Friday, July 6, 2018

The Harsh Reality of Pioneer Food

From Atlas Obscura:
There is perhaps no better-known account of American pioneer life than the Little House series of children’s books by Laura Ingalls Wilder, which was subsequently adapted for the stage and big screen. Over the course of nine books, set between 1870 and 1894, Wilder recounts a fictionalized version of her childhood and adolescence as the Ingalls family moves west, variously living in Wisconsin, Kansas, Minnesota, South Dakota, and Missouri.

Nowadays, however, the books are divisive. Many readers see them as a racist relic worth removing from the children’s literature canon altogether. In June 2018, in fact, the American Library Association excised Wilder’s name from the Children’s Literature Legacy Award book prize due to these concerns. Yet there are still those who love the books, celebrating them in memoirs, blogs and listicles alike—often with a particular focus on the novels’ food.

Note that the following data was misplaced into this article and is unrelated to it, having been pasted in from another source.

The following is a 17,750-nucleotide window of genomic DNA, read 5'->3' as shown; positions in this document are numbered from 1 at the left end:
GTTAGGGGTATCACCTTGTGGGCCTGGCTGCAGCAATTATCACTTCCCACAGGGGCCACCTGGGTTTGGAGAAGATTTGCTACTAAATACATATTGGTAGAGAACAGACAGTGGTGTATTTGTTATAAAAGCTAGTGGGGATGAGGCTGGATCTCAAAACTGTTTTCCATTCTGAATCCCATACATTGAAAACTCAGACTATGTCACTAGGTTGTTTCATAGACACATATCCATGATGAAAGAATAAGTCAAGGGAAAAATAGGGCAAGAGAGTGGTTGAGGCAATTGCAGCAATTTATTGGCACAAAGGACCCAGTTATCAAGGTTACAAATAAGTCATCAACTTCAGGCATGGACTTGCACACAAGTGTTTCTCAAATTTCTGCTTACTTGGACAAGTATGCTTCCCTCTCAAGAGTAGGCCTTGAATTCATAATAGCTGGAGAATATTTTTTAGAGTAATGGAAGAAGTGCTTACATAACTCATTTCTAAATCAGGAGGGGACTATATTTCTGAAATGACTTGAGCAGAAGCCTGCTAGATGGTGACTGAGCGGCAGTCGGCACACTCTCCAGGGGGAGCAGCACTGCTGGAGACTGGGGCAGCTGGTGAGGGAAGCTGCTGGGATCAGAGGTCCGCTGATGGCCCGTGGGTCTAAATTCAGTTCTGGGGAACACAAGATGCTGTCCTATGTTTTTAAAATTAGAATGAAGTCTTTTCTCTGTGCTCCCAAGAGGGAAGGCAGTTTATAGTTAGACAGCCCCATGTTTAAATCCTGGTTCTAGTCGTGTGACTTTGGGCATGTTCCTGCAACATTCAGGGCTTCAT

Mealtime scenes are some of the most memorable in the books, laid out meticulously in calm, deliberate prose. A salted pig’s tail, sizzling over the flames, is so good that the main character, Laura, scarcely minds that she’s burnt her finger. Hard candy, made with boiled molasses and sugar, is made by drizzling the dark syrup “in little streams” onto “clean, white snow from outdoors.” A candy heart, printed with red letters, is “wrapped carefully in her handkerchief until [Laura] got home and could put it away to keep always. It was too pretty to eat.” (Read more.)

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